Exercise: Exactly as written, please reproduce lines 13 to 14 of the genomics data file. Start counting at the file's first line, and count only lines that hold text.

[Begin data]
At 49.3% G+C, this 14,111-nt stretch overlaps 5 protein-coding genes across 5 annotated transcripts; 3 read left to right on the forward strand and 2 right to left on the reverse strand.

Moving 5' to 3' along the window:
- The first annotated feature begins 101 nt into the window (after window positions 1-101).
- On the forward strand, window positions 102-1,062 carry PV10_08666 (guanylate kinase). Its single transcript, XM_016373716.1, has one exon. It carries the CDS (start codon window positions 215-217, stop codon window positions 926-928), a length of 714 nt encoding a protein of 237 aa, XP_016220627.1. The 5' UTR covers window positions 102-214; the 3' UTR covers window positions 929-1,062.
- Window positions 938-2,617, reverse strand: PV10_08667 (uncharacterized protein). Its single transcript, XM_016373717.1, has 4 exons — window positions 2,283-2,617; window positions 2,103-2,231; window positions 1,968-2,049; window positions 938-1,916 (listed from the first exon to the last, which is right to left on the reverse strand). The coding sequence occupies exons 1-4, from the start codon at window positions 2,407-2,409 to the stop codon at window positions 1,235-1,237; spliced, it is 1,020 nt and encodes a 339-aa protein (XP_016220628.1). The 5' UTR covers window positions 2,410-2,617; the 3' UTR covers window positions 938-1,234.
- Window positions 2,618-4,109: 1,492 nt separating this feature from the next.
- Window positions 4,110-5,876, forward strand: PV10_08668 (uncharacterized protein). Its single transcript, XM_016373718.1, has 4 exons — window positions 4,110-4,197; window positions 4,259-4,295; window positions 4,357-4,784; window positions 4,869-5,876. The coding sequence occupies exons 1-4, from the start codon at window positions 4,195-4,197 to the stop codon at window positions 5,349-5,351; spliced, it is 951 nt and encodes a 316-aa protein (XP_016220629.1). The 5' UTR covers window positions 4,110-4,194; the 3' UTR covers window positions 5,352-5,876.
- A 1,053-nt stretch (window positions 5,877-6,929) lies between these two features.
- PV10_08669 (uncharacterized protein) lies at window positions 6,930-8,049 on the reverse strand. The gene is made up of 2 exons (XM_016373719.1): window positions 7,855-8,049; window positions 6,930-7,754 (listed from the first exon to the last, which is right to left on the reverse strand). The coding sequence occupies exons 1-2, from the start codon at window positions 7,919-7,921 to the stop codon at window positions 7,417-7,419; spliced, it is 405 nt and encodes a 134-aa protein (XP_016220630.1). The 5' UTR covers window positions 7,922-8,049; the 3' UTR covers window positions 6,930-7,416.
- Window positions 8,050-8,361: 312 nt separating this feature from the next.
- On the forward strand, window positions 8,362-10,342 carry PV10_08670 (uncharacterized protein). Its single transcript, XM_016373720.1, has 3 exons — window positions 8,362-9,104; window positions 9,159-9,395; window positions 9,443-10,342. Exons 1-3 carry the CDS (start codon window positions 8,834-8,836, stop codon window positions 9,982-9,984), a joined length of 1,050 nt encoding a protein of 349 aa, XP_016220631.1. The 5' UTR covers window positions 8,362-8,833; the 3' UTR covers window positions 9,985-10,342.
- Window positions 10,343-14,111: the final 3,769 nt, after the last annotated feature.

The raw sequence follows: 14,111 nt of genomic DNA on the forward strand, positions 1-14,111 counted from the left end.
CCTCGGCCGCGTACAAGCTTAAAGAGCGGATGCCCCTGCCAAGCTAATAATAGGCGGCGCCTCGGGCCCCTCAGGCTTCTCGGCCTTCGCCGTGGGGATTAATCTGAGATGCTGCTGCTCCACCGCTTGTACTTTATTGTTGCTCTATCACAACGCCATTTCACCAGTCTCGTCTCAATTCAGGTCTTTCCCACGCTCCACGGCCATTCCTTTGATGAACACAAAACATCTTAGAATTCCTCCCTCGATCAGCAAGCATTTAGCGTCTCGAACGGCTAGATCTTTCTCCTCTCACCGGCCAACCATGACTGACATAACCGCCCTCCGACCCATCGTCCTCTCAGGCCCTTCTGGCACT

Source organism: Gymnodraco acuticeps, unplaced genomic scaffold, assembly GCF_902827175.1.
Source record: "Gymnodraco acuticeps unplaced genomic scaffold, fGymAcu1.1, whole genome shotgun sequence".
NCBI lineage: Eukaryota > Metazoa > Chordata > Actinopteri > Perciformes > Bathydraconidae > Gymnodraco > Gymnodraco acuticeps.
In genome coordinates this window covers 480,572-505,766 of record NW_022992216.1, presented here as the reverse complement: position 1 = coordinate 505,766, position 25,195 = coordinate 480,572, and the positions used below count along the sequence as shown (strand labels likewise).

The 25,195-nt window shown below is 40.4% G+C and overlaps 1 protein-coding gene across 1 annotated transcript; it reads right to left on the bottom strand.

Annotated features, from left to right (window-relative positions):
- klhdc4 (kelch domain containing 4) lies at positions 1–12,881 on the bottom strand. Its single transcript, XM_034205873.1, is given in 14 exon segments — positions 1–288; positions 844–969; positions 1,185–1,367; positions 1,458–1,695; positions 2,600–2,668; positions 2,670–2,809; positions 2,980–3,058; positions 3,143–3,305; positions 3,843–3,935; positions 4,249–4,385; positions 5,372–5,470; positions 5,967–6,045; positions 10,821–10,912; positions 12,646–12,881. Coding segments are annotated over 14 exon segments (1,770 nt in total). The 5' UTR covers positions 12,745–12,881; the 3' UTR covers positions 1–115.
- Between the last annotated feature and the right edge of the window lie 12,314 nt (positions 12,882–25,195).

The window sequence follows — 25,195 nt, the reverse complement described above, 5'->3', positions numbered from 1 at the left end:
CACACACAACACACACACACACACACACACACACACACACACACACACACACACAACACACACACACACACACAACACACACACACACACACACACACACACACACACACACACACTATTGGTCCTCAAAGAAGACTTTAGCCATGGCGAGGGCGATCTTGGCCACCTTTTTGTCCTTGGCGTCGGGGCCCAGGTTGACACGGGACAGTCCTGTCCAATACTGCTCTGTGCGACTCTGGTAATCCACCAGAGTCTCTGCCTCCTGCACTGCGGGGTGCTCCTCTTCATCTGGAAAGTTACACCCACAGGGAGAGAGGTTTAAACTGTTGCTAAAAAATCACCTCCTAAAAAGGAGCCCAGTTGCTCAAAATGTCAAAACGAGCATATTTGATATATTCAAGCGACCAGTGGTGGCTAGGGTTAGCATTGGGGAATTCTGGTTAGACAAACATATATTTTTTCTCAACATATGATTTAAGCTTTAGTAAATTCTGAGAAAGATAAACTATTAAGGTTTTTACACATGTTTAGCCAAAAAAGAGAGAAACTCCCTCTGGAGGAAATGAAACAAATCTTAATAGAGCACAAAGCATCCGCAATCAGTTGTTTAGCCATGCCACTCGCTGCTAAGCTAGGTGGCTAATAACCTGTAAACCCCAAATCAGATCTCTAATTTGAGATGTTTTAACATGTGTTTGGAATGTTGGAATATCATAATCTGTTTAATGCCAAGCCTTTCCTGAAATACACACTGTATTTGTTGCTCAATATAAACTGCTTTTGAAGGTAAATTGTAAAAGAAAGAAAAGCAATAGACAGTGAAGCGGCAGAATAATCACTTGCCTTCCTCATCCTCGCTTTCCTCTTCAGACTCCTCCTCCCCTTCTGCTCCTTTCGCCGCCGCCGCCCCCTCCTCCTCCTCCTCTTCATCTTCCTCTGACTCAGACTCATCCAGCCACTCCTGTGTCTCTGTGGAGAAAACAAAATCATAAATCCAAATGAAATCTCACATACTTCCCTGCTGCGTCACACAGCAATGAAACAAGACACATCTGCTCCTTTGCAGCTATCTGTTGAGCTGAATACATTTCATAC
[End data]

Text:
The raw sequence follows: 14,111 nt of genomic DNA on the forward strand, positions 1-14,111 counted from the left end.
CCTCGGCCGCGTACAAGCTTAAAGAGCGGATGCCCCTGCCAAGCTAATAATAGGCGGCGCCTCGGGCCCCTCAGGCTTCTCGGCCTTCGCCGTGGGGATTAATCTGAGATGCTGCTGCTCCACCGCTTGTACTTTATTGTTGCTCTATCACAACGCCATTTCACCAGTCTCGTCTCAATTCAGGTCTTTCCCACGCTCCACGGCCATTCCTTTGATGAACACAAAACATCTTAGAATTCCTCCCTCGATCAGCAAGCATTTAGCGTCTCGAACGGCTAGATCTTTCTCCTCTCACCGGCCAACCATGACTGACATAACCGCCCTCCGACCCATCGTCCTCTCAGGCCCTTCTGGCACT